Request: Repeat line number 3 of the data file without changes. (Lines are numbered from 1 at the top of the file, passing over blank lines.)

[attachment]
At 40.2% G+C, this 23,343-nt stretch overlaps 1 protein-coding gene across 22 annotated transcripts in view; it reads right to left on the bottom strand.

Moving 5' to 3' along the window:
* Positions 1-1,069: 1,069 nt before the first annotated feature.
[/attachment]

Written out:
* Positions 1-1,069: 1,069 nt before the first annotated feature.